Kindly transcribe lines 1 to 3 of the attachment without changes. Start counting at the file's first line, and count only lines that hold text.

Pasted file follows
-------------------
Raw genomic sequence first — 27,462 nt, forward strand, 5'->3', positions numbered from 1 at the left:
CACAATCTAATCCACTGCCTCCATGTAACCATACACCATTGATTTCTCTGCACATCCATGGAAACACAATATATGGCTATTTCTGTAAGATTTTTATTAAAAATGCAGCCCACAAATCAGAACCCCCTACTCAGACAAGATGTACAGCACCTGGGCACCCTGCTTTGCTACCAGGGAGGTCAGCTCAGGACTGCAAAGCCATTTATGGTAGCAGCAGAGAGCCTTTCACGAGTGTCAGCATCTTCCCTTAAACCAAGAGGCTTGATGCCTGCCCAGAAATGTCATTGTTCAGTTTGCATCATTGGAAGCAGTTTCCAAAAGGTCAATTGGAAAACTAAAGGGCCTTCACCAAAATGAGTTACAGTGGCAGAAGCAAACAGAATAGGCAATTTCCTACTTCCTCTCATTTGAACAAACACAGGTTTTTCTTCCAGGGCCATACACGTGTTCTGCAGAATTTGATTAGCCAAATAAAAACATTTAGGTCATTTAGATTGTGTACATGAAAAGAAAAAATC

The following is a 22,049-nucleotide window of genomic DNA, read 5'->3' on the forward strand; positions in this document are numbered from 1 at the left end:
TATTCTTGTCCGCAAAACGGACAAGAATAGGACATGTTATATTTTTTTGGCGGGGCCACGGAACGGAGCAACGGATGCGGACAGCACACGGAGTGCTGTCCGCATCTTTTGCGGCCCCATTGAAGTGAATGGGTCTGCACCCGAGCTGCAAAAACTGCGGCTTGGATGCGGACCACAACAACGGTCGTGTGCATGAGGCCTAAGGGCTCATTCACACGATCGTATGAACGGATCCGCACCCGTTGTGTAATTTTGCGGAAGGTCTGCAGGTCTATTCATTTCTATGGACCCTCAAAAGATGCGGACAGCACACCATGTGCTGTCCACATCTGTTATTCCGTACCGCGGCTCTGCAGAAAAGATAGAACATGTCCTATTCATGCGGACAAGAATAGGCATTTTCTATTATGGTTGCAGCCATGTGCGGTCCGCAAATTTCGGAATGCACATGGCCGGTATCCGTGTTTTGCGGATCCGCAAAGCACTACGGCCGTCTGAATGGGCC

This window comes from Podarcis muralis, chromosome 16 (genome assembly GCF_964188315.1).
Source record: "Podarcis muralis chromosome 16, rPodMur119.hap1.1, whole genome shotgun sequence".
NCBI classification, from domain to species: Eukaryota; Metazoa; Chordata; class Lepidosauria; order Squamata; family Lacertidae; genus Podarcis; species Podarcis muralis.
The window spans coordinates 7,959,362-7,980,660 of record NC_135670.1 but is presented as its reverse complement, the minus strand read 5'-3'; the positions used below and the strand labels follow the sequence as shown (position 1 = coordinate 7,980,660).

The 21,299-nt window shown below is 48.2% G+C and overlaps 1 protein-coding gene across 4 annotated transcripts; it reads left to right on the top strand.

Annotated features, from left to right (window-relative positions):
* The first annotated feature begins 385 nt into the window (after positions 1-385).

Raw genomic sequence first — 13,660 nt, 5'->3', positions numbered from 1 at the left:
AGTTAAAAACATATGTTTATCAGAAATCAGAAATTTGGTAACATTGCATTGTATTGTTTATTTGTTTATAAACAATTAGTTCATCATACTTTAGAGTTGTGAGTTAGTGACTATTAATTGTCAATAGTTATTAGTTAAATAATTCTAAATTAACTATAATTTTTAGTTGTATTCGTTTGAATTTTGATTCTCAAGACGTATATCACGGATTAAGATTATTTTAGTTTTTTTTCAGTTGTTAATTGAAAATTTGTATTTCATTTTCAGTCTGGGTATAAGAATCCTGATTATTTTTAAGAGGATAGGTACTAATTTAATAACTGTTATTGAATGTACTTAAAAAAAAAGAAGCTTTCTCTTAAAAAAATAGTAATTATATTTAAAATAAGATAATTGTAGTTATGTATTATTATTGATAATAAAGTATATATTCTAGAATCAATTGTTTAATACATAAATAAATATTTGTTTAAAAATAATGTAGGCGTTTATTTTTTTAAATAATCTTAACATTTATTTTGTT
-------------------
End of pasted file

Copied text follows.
Raw genomic sequence first — 27,462 nt, forward strand, 5'->3', positions numbered from 1 at the left:
CACAATCTAATCCACTGCCTCCATGTAACCATACACCATTGATTTCTCTGCACATCCATGGAAACACAATATATGGCTATTTCTGTAAGATTTTTATTAAAAATGCAGCCCACAAATCAGAACCCCCTACTCAGACAAGATGTACAGCACCTGGGCACCCTGCTTTGCTACCAGGGAGGTCAGCTCAGGACTGCAAAGCCATTTATGGTAGCAGCAGAGAGCCTTTCACGAGTGTCAGCATCTTCCCTTAAACCAAGAGGCTTGATGCCTGCCCAGAAATGTCATTGTTCAGTTTGCATCATTGGAAGCAGTTTCCAAAAGGTCAATTGGAAAACTAAAGGGCCTTCACCAAAATGAGTTACAGTGGCAGAAGCAAACAGAATAGGCAATTTCCTACTTCCTCTCATTTGAACAAACACAGGTTTTTCTTCCAGGGCCATACACGTGTTCTGCAGAATTTGATTAGCCAAATAAAAACATTTAGGTCATTTAGATTGTGTACATGAAAAGAAAAAATC

The following is a 22,049-nucleotide window of genomic DNA, read 5'->3' on the forward strand; positions in this document are numbered from 1 at the left end: